NEWSLETTERS
February 24, 2012 ED Review
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 February 24, 2012
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What's inside...
FY 2013 Budget
Community College Tour
RESPECT Project
School Crime and Safety
Education Startup Challenge
Odds and Ends
Quote to Note
Upcoming Events

FY 2013 Budget

For the second consecutive year, President Obama released his annual budget proposal at an institution of education. Last year, he visited a middle school in Baltimore. This year, he visited Northern Virginia Community College's Annandale Campus. "An economy built to last demands that we keep doing everything we can to help students learn the skills that businesses are looking for," he said. "The budget that we're releasing today is a reflection of shared responsibility. It says that, if we're serious about investing in our future and investing in community colleges, new energy technology, and basic research, we've got to pay for it. And, that means we've got to make some choices."

The President is requesting $69.8 billion in discretionary funding for the U.S. Department of Education, an increase of $1.7 billion (2.5%) from 2012. He is also requesting $14 billion in one-time investments for key reform areas. These new investments will ensure that continuing investments in programs like Title I, special education, and Pell Grants are able to serve students and schools well.

Some budget highlights:

  • Aligning education with workforce demands. The budget includes $8 billion in mandatory funding for a Community College to Career Fund. Jointly administered with the U.S. Department of Labor, this competitive program would provide funding to develop new partnerships between businesses and two-year colleges in order to train and place two million workers in high-growth industries. (Note: A White House fact sheet on the fund is available online.)
  • Raising up the teaching profession. The budget includes $5 billion in competitive funding to support states and school districts as they pursue bold reforms to better recruit, prepare, support, and compensate teachers (see below). It also establishes a new 25% set-aside of Title II funds (about $620 million) that would go toward creating and expanding high-performing pathways into teaching and school leadership, reducing shortages of science, technology, engineering, and math (STEM) teachers, and investing in efforts to enhance the profession.
  • Increasing college affordability and quality. The budget includes $1 billion for a new Race to the Top: College Affordability and Completion competition to drive reform at the state level and help students finish faster. It also offers $55 million for a First in the World competition to spur innovation among colleges and universities, including minority-serving institutions, and help them scale up practices that increase college completion rates.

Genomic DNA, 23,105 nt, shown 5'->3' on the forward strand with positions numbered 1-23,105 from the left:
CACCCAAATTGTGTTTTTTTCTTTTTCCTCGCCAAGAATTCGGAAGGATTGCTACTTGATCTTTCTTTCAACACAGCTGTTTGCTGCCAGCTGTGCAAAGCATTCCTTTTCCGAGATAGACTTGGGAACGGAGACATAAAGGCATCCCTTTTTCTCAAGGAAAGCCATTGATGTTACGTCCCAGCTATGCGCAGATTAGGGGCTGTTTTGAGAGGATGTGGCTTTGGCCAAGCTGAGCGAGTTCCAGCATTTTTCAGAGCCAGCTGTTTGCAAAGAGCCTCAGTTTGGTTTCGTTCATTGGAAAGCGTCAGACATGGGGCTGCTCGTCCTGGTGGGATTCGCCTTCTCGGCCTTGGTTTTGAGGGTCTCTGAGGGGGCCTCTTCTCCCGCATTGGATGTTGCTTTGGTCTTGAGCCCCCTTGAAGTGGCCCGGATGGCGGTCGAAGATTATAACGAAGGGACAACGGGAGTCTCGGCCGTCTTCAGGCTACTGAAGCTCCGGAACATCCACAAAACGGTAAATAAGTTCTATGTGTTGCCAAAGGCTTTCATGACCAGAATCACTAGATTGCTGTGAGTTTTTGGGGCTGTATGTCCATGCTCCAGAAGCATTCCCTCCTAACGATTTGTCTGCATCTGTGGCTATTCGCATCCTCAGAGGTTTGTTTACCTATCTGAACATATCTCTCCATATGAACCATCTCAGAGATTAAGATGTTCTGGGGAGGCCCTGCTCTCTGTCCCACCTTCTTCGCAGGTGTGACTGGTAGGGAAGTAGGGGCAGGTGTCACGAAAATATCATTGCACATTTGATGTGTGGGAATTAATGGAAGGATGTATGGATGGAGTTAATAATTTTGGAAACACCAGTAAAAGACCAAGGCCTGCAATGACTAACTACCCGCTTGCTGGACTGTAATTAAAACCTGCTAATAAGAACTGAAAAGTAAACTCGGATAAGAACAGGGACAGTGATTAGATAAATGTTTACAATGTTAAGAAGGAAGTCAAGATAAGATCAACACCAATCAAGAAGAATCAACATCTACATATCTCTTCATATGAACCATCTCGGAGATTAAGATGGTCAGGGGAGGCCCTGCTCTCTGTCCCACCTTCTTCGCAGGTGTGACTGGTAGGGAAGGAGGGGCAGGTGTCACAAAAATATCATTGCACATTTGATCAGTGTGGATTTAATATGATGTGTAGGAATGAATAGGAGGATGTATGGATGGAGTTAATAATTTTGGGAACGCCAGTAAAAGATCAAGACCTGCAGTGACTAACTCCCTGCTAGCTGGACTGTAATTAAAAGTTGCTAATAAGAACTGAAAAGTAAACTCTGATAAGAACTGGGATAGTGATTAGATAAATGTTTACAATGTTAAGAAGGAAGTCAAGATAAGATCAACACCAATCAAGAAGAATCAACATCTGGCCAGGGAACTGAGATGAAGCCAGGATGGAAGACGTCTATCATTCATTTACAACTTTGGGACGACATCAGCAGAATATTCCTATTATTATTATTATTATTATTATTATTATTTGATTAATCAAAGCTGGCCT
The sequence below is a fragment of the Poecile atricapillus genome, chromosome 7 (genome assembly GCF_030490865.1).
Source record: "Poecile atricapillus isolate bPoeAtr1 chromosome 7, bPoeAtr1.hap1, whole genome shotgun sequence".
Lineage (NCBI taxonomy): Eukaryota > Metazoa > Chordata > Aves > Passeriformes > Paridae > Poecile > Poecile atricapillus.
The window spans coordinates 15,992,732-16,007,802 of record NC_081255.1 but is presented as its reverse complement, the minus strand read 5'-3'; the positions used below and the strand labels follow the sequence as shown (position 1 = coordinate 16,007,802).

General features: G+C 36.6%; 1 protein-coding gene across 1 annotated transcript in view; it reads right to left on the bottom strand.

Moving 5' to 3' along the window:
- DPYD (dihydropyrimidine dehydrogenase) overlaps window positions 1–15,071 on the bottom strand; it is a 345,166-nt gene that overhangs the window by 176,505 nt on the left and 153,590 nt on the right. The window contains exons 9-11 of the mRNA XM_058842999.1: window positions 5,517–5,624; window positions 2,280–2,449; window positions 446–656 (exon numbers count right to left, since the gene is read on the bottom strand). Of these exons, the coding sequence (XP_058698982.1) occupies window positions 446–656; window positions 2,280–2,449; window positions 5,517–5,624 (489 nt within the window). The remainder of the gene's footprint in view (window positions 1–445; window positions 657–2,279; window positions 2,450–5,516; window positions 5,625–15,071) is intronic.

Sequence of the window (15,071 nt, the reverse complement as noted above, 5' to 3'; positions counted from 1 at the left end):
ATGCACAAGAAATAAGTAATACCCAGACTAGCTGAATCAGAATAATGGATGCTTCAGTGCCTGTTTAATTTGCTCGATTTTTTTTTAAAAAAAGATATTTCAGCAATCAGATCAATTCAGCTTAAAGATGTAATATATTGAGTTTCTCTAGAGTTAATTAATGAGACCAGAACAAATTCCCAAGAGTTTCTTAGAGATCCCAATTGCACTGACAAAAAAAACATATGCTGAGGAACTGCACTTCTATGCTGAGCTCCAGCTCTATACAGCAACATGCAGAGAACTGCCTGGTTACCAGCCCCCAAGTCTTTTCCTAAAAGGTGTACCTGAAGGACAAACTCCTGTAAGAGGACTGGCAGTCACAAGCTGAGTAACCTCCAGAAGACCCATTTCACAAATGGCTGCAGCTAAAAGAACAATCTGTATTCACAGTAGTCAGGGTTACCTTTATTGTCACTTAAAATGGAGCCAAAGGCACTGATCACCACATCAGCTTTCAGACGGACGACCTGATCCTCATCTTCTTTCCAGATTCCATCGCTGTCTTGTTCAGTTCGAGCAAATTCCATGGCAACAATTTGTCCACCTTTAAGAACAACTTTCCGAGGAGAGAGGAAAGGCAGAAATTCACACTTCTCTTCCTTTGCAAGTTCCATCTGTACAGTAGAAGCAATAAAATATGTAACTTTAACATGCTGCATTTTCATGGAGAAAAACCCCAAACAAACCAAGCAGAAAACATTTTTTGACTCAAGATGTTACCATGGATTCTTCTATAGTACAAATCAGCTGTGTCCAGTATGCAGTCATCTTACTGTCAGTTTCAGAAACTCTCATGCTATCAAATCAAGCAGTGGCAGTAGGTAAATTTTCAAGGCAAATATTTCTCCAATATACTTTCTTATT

• Continuing proven reform efforts. The budget includes $850 million for a 2013 Race to the Top competition; $150 million for the Investing in Innovation (i3) Fund; and $100 million (an increase from $60 million) for the Promise Neighborhoods program.

These proposals come on top of continued investments, including $14.5 billion for Title I, $534 million for School Improvement Grants, and $11.6 billion for special education grants to states.

Want to dig deeper? Among the resources posted online are a press release; the budget summary; state-by-state tables showing how education funds would be distributed under formula-based and selected student aid programs; and various budget fact sheets on cross-cutting issues. Furthermore, one can read the transcript, view the PowerPoint presentation, and watch the video from the Department's February 14 stakeholders forum.

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Community College Tour

This week, Dr. Jill Biden and Secretary of Labor Hilda Solis embarked on a three-day "Community College to Career" bus tour to highlight innovative industry partnerships that are helping train students with the skills they need to meet area workforce needs. In three cities in Ohio and communities in Kentucky, Virginia, Tennessee, and North Carolina, they visited a number of community colleges to learn about model industry partnerships. They also encouraged community college students, faculty, and business and community leaders to report on how partnerships have benefited them and their community.

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RESPECT Project

Also this week, Secretary Duncan held a town hall meeting with teachers and teacher leadership organizations to launch the Recognizing Educational Success, Professional Excellence, and Collaborative Teaching (RESPECT) Project—a national conversation about the teaching profession being led by active classroom teachers working temporarily for the Department. The purpose of this conversation is to help inform the President's $5 billion competitive funding proposal (see above) and get teachers' best thinking around the broader effort to transform teaching. "We need to change society's views of teaching—from the factory model of yesterday to the professional model of tomorrow—where teachers are revered as thinkers, leaders, and nation-builders," he said. "No profession carries a greater burden for securing our economic future. No profession holds out more promise of opportunity to children and young people from disadvantaged backgrounds. And, no profession deserves more respect." Details of the program will be developed through budget negotiations with Congress and the competition process itself, but the proposal considers many reforms: revamping teacher preparation programs and making them more selective; creating new career ladders for teachers; linking earnings more closely to student performance, rather than simply longevity or credentials; compensating teachers for working in challenging learning environments; making salaries more competitive; improving professional development and giving time for collaboration; providing teachers with greater autonomy, in exchange for greater accountability; building educator evaluation systems based on multiple measures; and revamping tenure to raise the bar, protect effective teachers, and promote accountability.